Cognitive Science: An Introduction/Vestibular Systems

Vestibular systems are used by agents to balance and to know which way is up and which way is down.

Vestibular Systems in Humans and Other Vertebrates Edit

For humans, there are curved tubes in the ear with little rock-like objects that roll freely and touch sensitive hairs along the lining of the tube. The rocks fall to the bottom of the tube because of gravity, and, depending on which hairs are being touched, the mind gets a sense of up and down. When a human head moves, these rocks are tossed around, allowing the head to feel that it is moving in a particular direction.[1]

The human vestibular system.

Vestibular Systems in Plants Edit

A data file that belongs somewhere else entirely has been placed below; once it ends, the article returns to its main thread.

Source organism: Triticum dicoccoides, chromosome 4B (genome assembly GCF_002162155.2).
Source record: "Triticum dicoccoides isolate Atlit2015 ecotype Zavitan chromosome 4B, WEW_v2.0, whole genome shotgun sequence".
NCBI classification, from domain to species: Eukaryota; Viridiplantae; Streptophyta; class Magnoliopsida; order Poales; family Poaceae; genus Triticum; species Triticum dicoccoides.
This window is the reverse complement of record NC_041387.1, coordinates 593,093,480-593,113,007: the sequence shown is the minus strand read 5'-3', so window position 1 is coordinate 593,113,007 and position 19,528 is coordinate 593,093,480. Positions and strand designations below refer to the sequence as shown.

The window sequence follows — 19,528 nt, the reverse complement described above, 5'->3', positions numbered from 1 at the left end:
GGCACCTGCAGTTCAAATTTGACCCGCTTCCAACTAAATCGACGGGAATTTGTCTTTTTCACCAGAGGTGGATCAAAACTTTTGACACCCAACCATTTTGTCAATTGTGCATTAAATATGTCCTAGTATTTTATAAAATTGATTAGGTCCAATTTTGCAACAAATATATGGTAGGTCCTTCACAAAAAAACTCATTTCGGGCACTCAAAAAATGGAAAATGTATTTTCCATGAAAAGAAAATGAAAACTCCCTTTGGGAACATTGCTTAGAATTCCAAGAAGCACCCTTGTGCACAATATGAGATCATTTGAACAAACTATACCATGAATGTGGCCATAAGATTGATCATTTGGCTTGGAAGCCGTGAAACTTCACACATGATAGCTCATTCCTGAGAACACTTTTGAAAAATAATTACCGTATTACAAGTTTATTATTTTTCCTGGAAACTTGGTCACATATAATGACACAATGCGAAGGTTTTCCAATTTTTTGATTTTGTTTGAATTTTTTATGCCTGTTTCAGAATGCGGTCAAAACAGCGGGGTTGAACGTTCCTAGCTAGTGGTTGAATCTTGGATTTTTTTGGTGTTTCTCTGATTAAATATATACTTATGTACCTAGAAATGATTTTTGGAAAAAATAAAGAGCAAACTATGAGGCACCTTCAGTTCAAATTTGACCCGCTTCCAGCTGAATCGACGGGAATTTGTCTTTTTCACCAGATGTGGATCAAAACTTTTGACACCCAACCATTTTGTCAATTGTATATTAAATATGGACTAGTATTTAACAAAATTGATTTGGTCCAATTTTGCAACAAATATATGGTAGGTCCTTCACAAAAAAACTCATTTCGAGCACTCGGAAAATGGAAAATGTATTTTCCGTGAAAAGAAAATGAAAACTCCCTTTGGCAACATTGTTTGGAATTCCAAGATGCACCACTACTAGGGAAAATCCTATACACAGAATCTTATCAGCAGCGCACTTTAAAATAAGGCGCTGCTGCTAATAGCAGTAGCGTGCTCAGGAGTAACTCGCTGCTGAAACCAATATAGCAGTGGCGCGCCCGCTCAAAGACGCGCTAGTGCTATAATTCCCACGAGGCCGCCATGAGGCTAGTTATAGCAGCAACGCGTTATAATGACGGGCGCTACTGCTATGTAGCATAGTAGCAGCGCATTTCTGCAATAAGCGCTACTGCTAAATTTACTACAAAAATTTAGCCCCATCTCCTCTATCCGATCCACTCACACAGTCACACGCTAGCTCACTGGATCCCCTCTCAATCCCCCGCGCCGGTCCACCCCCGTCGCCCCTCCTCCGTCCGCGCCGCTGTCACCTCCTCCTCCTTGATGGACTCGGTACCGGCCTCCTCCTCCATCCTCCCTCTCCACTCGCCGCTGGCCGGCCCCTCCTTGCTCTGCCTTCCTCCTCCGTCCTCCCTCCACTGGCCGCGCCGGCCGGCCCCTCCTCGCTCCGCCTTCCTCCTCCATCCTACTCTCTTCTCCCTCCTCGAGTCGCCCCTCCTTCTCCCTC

Plants use vestibular systems; they it to know where to grow roots, trunks, and branches, for example. Roots must grow down, and branches and stems must grow upward. Where human gravity detectors are only in the inner ear, in plants they are at many places in the stems and root tips. They have cells that contain little balls called “statoliths,” which fall to the bottom of the cell, indicating which way is down. Humans and other vertebrates use a similar kind of thing called on “otolith.” [2]

References Edit

  1. Groh, J. M. (2014). Making space: how the brain knows where things are. Cambridge, MA: Harvard University Press. Page 180.
  2. Chamovitz, D. (2012). What a plant knows: A field guide to the senses. Scientific American: New York. Pages 92--102.